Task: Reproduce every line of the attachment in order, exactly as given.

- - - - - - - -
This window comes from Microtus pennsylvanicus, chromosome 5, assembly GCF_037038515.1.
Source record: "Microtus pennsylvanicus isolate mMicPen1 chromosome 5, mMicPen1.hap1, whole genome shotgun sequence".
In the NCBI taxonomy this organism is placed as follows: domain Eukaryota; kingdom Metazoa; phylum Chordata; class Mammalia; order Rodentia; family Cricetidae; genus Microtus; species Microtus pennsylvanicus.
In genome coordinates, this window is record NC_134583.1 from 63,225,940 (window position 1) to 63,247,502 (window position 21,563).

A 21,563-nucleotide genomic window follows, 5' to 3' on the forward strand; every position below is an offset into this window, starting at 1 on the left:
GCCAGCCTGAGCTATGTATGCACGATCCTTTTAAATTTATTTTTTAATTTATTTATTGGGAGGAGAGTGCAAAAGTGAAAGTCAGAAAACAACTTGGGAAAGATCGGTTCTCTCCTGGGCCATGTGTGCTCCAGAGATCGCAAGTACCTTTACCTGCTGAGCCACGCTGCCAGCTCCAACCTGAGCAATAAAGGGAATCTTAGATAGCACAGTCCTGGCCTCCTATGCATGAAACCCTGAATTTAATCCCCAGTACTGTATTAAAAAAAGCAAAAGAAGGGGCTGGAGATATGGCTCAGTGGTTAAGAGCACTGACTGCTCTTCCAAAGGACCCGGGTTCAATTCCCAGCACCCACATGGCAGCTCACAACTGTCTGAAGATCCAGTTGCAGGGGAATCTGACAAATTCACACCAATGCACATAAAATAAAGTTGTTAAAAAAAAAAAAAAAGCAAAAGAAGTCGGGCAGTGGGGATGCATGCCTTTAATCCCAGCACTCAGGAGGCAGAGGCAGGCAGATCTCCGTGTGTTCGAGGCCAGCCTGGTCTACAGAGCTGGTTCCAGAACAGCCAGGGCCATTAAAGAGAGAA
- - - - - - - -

This window comes from Microtus pennsylvanicus, chromosome 5, assembly GCF_037038515.1.
Source record: "Microtus pennsylvanicus isolate mMicPen1 chromosome 5, mMicPen1.hap1, whole genome shotgun sequence".
In the NCBI taxonomy this organism is placed as follows: domain Eukaryota; kingdom Metazoa; phylum Chordata; class Mammalia; order Rodentia; family Cricetidae; genus Microtus; species Microtus pennsylvanicus.
In genome coordinates, this window is record NC_134583.1 from 63,225,940 (window position 1) to 63,247,502 (window position 21,563).

A 21,563-nucleotide genomic window follows, 5' to 3' on the forward strand; every position below is an offset into this window, starting at 1 on the left:
GCCAGCCTGAGCTATGTATGCACGATCCTTTTAAATTTATTTTTTAATTTATTTATTGGGAGGAGAGTGCAAAAGTGAAAGTCAGAAAACAACTTGGGAAAGATCGGTTCTCTCCTGGGCCATGTGTGCTCCAGAGATCGCAAGTACCTTTACCTGCTGAGCCACGCTGCCAGCTCCAACCTGAGCAATAAAGGGAATCTTAGATAGCACAGTCCTGGCCTCCTATGCATGAAACCCTGAATTTAATCCCCAGTACTGTATTAAAAAAAGCAAAAGAAGGGGCTGGAGATATGGCTCAGTGGTTAAGAGCACTGACTGCTCTTCCAAAGGACCCGGGTTCAATTCCCAGCACCCACATGGCAGCTCACAACTGTCTGAAGATCCAGTTGCAGGGGAATCTGACAAATTCACACCAATGCACATAAAATAAAGTTGTTAAAAAAAAAAAAAAAGCAAAAGAAGTCGGGCAGTGGGGATGCATGCCTTTAATCCCAGCACTCAGGAGGCAGAGGCAGGCAGATCTCCGTGTGTTCGAGGCCAGCCTGGTCTACAGAGCTGGTTCCAGAACAGCCAGGGCCATTAAAGAGAGAA